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Essay On Producers Consumers And Decomposers 3rd

According to the manner in which they obtain their food from the environment, all the organisms can be divided into three groups: producers, consumers and decomposers.

1. Producers:

Those organisms which produce food are called producers. Producers are the organisms which can prepare their own food from simple inorganic substances like carbon dioxide and water by using sunlight energy in the presence of chlorophyll.

The examples of producers are green plants and certain blue-green, algae. The green plants synthesize their food during photosynthesis by taking raw materials from the earth and energy from the sun maize (makkd) as food.

The green plants produce carbohydrates by photosynthesis and also synthesize proteins and fats. Thus, the green plants are called producers in the living world. Producers are the autotrophic organisms (self- feeder organisms) in the ecosystem upon which other organisms depend for food. Thus, producers (like green plants) are autotrophs.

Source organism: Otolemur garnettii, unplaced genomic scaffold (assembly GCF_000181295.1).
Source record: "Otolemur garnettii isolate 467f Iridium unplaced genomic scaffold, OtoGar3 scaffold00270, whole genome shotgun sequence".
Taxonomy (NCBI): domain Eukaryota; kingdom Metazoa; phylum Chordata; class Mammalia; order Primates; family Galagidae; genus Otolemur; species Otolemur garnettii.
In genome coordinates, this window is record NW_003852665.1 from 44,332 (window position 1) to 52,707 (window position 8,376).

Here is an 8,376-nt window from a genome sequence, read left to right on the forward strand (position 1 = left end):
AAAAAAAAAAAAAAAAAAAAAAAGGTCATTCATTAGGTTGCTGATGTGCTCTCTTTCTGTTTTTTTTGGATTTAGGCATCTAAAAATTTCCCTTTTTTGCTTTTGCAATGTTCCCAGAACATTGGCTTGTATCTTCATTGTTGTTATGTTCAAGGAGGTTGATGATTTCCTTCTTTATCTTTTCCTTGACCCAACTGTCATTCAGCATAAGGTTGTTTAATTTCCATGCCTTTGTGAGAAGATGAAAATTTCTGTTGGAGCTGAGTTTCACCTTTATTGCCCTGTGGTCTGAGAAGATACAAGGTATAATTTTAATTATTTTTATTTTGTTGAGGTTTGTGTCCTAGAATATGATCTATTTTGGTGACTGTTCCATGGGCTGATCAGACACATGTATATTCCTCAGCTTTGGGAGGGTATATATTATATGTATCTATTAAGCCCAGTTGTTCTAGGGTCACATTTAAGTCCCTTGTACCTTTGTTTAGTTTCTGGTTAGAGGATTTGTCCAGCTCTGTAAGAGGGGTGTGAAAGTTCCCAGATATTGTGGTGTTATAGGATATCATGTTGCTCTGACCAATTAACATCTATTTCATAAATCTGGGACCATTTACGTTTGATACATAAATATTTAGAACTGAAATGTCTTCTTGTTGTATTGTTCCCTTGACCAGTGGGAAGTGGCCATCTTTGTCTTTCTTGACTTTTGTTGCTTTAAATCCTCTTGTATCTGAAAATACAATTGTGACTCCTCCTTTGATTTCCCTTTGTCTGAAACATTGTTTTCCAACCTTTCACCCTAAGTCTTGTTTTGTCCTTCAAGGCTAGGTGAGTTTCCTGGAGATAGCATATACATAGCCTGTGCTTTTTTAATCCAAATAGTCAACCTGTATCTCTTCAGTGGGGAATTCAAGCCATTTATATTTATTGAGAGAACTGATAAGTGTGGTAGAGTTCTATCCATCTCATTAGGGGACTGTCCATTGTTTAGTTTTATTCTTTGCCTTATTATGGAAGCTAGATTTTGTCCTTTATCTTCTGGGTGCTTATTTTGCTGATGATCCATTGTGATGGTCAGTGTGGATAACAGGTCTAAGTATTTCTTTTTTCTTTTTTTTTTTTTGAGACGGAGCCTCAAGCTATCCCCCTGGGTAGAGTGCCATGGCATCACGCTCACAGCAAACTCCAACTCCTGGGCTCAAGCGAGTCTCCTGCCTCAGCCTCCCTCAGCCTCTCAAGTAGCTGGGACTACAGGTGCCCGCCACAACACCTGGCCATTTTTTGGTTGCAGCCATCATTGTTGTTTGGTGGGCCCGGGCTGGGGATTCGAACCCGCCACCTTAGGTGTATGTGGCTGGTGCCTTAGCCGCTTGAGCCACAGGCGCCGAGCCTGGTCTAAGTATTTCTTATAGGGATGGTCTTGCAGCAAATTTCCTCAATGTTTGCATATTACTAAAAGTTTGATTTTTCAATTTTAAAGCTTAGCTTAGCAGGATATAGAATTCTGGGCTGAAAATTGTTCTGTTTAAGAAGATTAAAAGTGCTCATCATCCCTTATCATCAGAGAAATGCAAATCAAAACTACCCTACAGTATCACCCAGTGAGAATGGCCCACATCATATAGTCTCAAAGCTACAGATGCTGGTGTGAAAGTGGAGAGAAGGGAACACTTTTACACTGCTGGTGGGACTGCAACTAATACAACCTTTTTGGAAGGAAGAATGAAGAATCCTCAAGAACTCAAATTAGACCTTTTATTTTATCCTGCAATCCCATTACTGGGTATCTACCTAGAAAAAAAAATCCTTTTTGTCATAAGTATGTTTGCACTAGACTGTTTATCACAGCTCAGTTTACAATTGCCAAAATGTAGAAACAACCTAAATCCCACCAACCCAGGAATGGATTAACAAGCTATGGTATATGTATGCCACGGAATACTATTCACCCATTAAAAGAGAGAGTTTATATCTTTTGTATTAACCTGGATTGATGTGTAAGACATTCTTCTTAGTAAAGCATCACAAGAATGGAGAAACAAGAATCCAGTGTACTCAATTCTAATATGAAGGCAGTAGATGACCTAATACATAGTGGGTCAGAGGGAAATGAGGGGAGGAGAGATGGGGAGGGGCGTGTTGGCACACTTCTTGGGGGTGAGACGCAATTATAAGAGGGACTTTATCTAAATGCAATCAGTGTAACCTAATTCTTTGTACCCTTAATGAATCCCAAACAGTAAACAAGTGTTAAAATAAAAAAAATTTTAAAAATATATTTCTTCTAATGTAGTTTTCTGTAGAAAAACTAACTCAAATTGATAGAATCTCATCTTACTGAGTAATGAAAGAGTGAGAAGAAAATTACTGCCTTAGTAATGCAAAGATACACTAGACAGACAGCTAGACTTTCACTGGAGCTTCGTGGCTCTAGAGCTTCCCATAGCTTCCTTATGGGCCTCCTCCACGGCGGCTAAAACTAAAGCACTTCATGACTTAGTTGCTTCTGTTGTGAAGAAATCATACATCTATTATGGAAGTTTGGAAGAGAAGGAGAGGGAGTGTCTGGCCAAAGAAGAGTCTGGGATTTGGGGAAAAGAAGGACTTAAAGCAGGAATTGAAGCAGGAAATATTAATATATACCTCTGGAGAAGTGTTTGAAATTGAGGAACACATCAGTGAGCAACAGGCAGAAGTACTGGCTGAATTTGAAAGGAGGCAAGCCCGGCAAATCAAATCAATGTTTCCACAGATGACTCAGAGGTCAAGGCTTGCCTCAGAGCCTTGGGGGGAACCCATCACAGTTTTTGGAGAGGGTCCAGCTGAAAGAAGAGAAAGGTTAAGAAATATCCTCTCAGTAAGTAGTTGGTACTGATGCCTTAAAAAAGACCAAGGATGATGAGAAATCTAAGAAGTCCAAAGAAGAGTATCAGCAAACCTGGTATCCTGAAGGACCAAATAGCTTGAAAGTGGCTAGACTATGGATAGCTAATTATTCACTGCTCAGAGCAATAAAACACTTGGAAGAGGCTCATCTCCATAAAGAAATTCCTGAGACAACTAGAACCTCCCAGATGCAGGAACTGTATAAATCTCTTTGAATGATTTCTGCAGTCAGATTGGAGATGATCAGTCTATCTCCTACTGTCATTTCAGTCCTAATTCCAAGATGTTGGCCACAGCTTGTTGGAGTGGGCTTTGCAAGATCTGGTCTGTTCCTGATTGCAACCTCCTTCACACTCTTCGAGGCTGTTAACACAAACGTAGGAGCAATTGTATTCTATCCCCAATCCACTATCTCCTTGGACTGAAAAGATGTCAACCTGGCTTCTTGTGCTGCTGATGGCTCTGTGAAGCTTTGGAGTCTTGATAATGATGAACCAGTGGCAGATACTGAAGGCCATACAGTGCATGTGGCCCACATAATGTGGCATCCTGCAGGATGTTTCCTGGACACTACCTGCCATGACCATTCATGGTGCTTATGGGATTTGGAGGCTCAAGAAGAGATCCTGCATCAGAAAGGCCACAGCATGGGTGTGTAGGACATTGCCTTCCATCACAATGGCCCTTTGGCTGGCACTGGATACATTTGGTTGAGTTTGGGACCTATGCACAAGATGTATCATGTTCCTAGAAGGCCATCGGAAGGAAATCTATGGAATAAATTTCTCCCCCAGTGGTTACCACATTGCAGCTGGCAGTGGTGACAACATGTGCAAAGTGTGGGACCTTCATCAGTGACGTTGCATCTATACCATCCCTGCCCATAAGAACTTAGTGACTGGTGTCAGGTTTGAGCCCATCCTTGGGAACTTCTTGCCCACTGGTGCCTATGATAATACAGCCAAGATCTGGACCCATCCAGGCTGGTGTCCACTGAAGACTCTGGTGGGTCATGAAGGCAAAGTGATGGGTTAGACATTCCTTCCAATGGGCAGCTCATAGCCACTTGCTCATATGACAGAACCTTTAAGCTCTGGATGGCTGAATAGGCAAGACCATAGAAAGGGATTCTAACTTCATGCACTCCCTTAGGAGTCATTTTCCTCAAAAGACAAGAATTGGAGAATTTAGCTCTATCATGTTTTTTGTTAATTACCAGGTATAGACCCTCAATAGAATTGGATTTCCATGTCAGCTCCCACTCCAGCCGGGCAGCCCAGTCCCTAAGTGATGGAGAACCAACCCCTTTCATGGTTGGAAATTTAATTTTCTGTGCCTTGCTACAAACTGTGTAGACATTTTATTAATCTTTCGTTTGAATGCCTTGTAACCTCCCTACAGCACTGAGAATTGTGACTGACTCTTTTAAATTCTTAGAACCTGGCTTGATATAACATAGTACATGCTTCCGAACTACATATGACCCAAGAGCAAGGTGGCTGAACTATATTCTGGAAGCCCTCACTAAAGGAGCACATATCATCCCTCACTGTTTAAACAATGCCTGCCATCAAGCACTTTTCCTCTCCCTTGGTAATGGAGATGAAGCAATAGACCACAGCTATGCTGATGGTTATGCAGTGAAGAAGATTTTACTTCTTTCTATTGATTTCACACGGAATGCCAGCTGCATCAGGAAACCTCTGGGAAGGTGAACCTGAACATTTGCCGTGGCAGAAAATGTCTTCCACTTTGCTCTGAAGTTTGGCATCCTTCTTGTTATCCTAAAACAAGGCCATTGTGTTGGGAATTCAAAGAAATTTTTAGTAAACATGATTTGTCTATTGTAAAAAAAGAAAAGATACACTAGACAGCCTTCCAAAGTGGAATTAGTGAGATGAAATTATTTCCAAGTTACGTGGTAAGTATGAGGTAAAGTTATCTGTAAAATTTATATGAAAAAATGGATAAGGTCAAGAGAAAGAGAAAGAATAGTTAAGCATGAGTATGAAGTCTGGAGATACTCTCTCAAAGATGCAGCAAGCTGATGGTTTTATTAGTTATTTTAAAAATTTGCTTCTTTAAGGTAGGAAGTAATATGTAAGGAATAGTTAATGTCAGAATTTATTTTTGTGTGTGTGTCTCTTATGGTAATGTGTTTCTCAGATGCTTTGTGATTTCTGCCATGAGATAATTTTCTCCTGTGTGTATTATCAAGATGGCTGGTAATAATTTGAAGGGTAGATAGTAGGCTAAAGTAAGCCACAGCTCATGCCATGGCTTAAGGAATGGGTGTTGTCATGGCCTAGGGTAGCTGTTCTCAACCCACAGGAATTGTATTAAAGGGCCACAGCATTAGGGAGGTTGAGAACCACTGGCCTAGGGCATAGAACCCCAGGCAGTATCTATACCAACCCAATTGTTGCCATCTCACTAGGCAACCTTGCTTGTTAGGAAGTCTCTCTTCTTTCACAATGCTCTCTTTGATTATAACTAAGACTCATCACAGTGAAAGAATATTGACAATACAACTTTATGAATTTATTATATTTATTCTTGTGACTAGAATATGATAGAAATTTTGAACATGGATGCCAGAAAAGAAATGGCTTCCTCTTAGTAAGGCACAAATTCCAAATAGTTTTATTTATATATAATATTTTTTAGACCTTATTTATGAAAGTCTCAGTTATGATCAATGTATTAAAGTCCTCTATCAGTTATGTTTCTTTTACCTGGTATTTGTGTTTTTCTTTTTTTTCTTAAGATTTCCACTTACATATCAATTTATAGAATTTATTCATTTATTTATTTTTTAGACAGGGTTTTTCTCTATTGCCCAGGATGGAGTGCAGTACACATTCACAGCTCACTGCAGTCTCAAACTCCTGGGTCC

2. Consumers:

Those organisms which consume food (eat food) prepared by producers are called consumers. The consumers depend on producers for food, directly or indirectly. The consumers get their food by eating other organisms or their products. In most simple words, consumers .are the organisms that eat other organisms.

All the animals are consumers. Even the microscopic animal lives of the water called protozoa are consumer organisms. The examples of common consumer organisms are man, goat, deer, fish, lion, cow and buffalo, etc. The cow and buffalo eat green grass and other green fodder because green grass and other green plants are producers of food.

The bio-mass of grass and plants supplies food and energy to these animals like cow and buffalo. It should be noted that the consumer organisms like animals cannot prepare food from simple inorganic substances through photosynthesis.

The consumers need ready-made food for their survival which they get from producers (green plants), either directly or indirectly. If an animal eats grass or other green plants or their products itself we say that it gets the food from producers directly.

For example, a goat gets the food from producers directly when it eats grass. On the other hand, if an animal eats the meat of another animal (which eats grass), then we say that it gets the food from producer indirectly. For example, a lion gets food by eating goat which in turn eats grass. So, in this case the lion gets its food indirectly from producer grass (through the goat). Consumer organisms are also called heterotrophs. Consumers can be further divided into three groups: herbivores, carnivores and omnivores.